As Lee Beom-seok resigned from his post as Prime Minister, Shin Sung was inaugurated as acting Prime Minister on April 21, 1950, and worked until November 22.

Korean WarEdit

Defense Minister Shin Sung-mo with Deputy Minister of Defense Jang Kyung-geun [ko], and Director Chung Il-kwon (from left), standing side by side at the Naval Headquarters after the 3rd Army Operation Agreement. Chung Il-kwon was shortly after being issued by the Commander-in-chief of the Army, Naval and Air Force.

The Korean War broke out and in the beginning of the war, at the State Council meeting held at 4:00AM on June 27, 1950, Shin Sung-mo who was Minister of Defense said that he had no knowledge of the situation.[4]

He was a member of the Provisional Government Military Committee, but unlike Lee Beom-seok, Ji Cheong-cheon, Kim Hong-il and others, he had no experience in direct combat with the army as he was engaged in maritime vessel-related work, communication-related, and interpretation-related work before the repatriation. As a member of the State Council of the Republic of Korea, he showed a completely different attitude from his position to take care of the safety of the people.[5] At the time of the Korean War, he served as Chairman of the Joint Chiefs of Staff.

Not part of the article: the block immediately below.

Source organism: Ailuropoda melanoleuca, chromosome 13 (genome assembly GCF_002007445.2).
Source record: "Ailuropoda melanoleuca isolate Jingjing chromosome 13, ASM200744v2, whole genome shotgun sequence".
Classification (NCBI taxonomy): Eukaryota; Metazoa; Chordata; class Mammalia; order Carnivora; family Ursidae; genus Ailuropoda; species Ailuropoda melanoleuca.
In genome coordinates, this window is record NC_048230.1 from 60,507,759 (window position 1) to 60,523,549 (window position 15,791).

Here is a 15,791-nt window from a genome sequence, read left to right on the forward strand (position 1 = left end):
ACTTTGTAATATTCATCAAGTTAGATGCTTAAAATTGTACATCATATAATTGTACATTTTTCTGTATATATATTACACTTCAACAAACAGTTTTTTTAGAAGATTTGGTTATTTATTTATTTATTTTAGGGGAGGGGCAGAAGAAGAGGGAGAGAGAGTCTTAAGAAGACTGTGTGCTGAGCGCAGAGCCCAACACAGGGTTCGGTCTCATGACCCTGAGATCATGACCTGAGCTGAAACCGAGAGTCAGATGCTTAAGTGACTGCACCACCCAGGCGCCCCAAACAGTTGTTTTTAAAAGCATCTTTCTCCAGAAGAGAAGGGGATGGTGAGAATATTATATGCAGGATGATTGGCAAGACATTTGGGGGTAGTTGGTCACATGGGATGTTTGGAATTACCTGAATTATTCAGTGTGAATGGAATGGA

Regarding the massacre of the Geochang massacre in 1951, he was criticized by the National Assembly that it was rationalizing the case with Kim Jong-won (Korean: 김종원), who was then martial arts commander. It was found that some of the gold was used as political funds for Syngman Rhee. At this time, Shin Sung-mo resigned as Minister of National Defense while trying to avoid it. In 1951, he worked as the fifth chief executive officer of Japan.

At this time, Chough Pyung-ok who was the Minister of Home Affairs (Korean: 대한민국 내무부) and the Prime Minister's office disagreed over his appointment as the Japanese public official, and the Democratic National Party's top member, Yun Posun, also objected by mentioning his morality over the National Defense Force and Geochang massacre, but President Syngman Rhee kneels on their backlash and mocked Shin Sung-mo Japan Corporation jobs were passed.

After the ceasefireEdit

On November 28, 1956, he served as the Dean of the Maritime University and was sick and died of cerebral hemorrhage at Uiryeong on May 29, 1960. After being buried in Seonyeong, Yongdeok-myeon, Uiryeong-gun, South Gyeongsang Province, it was later transferred to the Daejeon National Cemetery.


  1. ^ a b "New evidence of Korean war killings". BBC. 2000-04-21. Retrieved 2010-07-23.
  2. ^ 신성모 [Shin Sung-mo]. 야후! 백과사전 [Yahoo! Encyclopedia] (in Korean). Archived from the original on 2012-07-10. Retrieved 2009-04-11.
  3. ^ 대한청년단' - 네이트 백과사전
  4. ^ 전쟁기념사업회, 《한국전쟁사 3권》(행림출판, 1992) 39쪽.
  5. ^ [ 6·25 남침전쟁 10대 미스터리의 실체]
Political offices
Preceded by
Lee Beom-seok
Acting Prime Minister of South Korea
Succeeded by
Chang Myon
Preceded by
Lee Beom-seok
Minister of National Defence
Succeeded by
Lee Ki-poong